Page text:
including those for DC, Jackson found to be missing from government
bias of the FHA was extraordinary. For example, 91% of the homes
insured by the agency in metropolitan St. Louis between 1935
and 1939 were in the suburbs. This practice would continue into
the 60s and even the 70s. Jackson found that in 1976 the federal
government had supplied three dollars in loans for suburban St.
Louis for every one dollar to the city itself. Between 1934 and
1960, $559 million was loaned for suburban construction in the
St. Louis suburbs but only $94 million for the city itself, a
suburban per capita loan in 1961 of $794 vs. an urban one of
the housing programs of the Roosevelt and Truman administrations
helped to create America's huge middle class, it also secretly
created extraordinary victims, primarily black citizens and the
American city. As Jane Jacobs would put it, "Credit blacklisting
maps are accurate prophecies because they are self-fulfilling
and well-defined restrictions are necessary to the life and success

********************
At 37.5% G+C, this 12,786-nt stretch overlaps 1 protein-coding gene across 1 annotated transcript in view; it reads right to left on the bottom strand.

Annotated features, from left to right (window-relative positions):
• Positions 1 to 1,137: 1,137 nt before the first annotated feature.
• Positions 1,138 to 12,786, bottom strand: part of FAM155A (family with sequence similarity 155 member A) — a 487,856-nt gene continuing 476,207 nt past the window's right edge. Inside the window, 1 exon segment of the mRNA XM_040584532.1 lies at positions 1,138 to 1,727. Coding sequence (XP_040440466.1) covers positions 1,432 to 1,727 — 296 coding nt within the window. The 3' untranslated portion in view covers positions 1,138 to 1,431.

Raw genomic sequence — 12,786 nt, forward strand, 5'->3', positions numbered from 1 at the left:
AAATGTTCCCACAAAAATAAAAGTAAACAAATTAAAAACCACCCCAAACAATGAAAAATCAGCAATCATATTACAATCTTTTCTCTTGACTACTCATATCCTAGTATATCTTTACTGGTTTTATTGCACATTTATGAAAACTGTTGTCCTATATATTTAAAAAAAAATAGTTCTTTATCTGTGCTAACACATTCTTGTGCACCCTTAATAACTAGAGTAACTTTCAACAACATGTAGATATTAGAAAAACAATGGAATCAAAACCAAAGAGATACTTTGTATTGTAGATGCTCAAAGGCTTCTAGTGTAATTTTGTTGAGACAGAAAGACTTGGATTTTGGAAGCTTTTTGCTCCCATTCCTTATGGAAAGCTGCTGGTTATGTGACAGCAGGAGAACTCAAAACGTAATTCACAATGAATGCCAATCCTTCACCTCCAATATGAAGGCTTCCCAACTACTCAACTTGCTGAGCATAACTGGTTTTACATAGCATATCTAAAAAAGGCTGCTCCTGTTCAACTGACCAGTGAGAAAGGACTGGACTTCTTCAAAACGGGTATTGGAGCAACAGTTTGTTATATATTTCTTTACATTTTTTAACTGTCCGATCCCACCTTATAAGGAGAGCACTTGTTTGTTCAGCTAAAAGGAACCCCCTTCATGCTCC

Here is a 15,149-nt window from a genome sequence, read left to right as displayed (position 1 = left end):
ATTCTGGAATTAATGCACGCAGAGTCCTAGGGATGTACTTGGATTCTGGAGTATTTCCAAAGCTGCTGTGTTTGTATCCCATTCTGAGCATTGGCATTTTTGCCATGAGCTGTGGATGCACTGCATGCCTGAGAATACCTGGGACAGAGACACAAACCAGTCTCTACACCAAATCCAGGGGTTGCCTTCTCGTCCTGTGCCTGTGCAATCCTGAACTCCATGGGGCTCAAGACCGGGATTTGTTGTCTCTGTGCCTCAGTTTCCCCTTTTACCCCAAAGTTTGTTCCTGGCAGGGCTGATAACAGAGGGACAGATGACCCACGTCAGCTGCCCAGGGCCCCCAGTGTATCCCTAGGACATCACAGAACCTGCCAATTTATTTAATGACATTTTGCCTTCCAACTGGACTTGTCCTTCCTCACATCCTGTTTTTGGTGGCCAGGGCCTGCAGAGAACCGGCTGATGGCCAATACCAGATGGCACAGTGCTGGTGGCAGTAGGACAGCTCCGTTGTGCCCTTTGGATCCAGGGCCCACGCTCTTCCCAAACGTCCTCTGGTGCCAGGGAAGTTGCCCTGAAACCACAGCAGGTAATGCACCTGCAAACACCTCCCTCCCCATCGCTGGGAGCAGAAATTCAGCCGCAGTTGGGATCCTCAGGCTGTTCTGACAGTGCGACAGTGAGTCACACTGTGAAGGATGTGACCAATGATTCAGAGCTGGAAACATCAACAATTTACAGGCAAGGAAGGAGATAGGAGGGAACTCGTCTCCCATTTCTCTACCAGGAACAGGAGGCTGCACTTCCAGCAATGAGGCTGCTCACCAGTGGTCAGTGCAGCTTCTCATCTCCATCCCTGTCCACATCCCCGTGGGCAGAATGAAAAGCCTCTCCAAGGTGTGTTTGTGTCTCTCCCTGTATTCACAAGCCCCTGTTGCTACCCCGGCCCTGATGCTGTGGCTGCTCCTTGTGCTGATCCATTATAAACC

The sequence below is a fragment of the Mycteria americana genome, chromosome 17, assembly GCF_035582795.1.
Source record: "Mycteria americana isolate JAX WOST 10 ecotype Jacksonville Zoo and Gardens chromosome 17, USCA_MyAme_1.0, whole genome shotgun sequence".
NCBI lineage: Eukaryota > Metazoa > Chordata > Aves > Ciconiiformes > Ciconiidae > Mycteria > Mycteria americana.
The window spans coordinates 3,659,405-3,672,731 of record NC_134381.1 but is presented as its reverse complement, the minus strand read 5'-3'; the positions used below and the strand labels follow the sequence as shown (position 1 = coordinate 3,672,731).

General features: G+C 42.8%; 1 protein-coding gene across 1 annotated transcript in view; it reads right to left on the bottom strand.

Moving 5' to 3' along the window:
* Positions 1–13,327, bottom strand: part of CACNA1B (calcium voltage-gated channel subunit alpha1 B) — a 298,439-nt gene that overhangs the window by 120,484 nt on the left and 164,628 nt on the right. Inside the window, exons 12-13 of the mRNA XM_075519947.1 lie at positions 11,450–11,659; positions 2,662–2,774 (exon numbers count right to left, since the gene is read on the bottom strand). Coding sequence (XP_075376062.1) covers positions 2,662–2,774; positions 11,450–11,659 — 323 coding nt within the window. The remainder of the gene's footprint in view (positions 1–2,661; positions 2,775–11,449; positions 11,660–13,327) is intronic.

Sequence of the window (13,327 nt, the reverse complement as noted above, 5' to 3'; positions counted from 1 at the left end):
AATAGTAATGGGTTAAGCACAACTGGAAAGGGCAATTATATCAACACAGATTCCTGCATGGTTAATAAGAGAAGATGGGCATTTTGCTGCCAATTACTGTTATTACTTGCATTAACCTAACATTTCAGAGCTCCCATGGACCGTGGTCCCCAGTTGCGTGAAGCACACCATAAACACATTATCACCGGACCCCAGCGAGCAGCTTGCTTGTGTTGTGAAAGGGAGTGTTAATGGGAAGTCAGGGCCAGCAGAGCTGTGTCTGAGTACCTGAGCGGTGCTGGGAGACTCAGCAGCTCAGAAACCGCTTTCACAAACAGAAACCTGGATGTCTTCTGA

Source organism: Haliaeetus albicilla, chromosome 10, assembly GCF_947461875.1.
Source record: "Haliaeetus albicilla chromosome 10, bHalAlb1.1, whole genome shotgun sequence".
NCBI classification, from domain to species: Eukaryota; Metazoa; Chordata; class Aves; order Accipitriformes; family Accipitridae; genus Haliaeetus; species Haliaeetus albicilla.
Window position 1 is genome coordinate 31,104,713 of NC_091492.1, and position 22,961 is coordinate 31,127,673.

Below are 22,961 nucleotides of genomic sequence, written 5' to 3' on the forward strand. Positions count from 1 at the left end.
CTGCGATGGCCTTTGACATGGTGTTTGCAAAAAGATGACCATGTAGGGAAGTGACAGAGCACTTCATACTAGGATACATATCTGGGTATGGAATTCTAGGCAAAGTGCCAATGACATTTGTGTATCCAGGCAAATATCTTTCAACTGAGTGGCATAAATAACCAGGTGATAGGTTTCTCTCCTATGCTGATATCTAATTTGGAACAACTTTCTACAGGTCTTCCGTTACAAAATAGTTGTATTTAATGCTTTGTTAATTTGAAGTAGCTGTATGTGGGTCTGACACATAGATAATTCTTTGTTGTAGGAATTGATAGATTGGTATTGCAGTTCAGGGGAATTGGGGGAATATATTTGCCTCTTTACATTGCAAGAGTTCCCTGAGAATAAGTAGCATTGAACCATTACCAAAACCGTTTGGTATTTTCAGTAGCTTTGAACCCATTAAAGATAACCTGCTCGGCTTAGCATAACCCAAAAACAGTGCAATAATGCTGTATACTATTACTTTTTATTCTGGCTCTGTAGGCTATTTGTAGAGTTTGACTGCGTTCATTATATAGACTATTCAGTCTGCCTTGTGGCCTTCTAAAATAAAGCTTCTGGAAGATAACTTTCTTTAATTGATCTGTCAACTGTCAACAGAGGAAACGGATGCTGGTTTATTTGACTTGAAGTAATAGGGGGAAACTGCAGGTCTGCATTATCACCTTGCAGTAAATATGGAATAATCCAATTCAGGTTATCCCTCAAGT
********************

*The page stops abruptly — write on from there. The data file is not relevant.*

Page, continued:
of every residential colony and in Glover Park these restrictive
standards are steadfastly maintained. Every home owner has the
assurance that the newcomers will make desirable neighbors; that
his home will be free from undesirable encroachments of any nature
and the value of his property will have lasting protection.-
1930 promotional brochure, Glover Park, Washington DC
Rich Benjamin, Alternet - From 1934 to 1962, the Federal Housing
Administration underwrote $120 billion in new housing. Less than
2 percent of that went to nonwhites. From 1938 to 1962, the FHA
insured the mortgages on nearly one third of all new housing
in the United States. Its Underwriting Manuals, however, considered
blacks an "adverse influence" on property values and
instructed personnel not to insure mortgages on homes unless
they were in "racially homogenous" white neighborhoods.
Under its eligibility ranking system, the FHA often refused to
lend money to or underwrite loans for whites if they moved to
areas where people of color lived. Some scholars now call the
government's handiwork a "$120 billion head start"
on white home ownership, on white equity, and on whites' ability
to pass along wealth from one generation to the next.